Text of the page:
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Background
Over the past decade, there has been an increasing discussion of ‘vulnerable children’ in the international development literature as the objective of development intervention parallel to the traditional concept of child agency. This is coupled with changing political-economic processes at global and local levels. In order to respond to these changes, and to address the effects of poverty, inequity and inequality on children's and women's rights, UNICEF Zimbabwe is increasingly working in public policy analysis and advocacy with governments and development partners to build support and political capital in favour of effective policies, laws and budgets that promote the rights and well being of children and women.

Conference objectives
The Conference – themed - ‘Towards a Child Sensitive Society in Africa’, seeks to explore the centrality of children in African contexts.  
•    It offers this multiplicity of child rights stakeholders an opportunity to revisit the thought-provoking Universalist and Cultural Relativist debates of childhood, with a view of finding common ground between the child rights principles and cultural norms still viewed at odds with each other.  
•    It provides a platform for interaction on the marginalisation of vulnerable children and the effectiveness of interventions which address child poverty and social exclusion.
•    It creates an opportunity for stakeholders to engage with the trending factors that increase the susceptibility of children to various forms of abuse, violence, neglect and       exploitation.
•    Time has been allocated for lively interactions between delegates through round table break away sessions and other activities to discuss the translation of child rights policy into practice.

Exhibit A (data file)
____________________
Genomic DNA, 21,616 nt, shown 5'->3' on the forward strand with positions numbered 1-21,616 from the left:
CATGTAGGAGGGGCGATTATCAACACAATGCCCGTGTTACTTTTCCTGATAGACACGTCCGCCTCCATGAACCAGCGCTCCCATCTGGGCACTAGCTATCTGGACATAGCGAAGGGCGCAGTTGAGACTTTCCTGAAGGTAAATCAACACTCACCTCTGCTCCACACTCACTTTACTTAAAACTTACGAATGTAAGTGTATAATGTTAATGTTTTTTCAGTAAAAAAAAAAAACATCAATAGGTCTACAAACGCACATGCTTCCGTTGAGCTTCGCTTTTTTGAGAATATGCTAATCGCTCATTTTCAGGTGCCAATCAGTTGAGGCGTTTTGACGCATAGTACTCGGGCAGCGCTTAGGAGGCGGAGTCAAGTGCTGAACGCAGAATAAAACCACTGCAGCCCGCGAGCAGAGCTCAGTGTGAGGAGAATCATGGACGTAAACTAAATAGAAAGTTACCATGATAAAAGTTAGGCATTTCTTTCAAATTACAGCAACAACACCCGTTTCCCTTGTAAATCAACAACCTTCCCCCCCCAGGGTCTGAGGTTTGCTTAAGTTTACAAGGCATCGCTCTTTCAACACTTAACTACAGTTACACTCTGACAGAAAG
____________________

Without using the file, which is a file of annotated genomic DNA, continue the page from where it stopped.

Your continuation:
•    In keeping with the right to be heard and taken seriously, this conference provides a rare platform for the children themselves to engage directly with all stakeholders on issues that affect them.
It is hoped that this conference will culminate in innovative and feasible approaches to child welfare in Africa, with measurable outputs, which may be integrated into government and private initiatives.

Sub-Themes
The papers will be presented in sessions based on the sub-themes below
•    Track 1 – Reconciling Child Rights and Culture
•    Track 2 – Social Inclusion, Poverty, Social Budgeting
•    Track 3 – Protecting our children from violence, exploitation and abuse

Children’s Plenary– “Listen to me and take me seriously”
The right to be heard extends to all actions and decisions that affect children’s lives – in the family, in school, in local communities, and at national political level. It applies both to issues that affect individual children and children as a constituency.  However, it is not sufficient to give children the right to be listened to. It is also important to take what they have to say seriously.
In keeping with this important child rights principle on the right of children to participate in matters that affect them, four children of diverse backgrounds and abilities will be given an opportunity to address and engage with the conference delegates in a plenary session wholly dedicated to them, to air their views on any of the areas covered in the sub - themes.  The selection of children will be done in a socially inclusive manner.

Break away sessions-
There will be break away session themed  “From policy to practice” intended to break the monotony of the plenary sessions and allow delegates to engage with each other in groups on issues raised in the track sessions. Particular focus will be on state performance in the following areas: alignment of national law; policy and interventions with international standards; the creation of institutional mechanisms for coordination, implementation and monitoring and evaluation of child rights policy; and in social budgeting for children.

Conference Structure
There will be keynote addresses, plenary sessions where experts in the child rights field will address the delegates; conference paper presentations and posters presentations (selected through the abstract reviewing process); and break-away sessions.  In keeping with this important child rights principle on the right of children to participate in matters that affect them, four children of diverse backgrounds and abilities will be given an opportunity to address and engage with the conference delegates in a plenary session wholly dedicated to them, to air their views on any of the areas covered in the sub - themes.

There will be a total of 4 guest speakers at the opening and closing ceremonies; 4 plenary presentations; 12 Conference papers; 4 child presentations.  There will also be 15 poster presentations derived from the selected submissions and a breakaway session where delegates will discuss in three groups the issues coming out of each of the track presentations.

 

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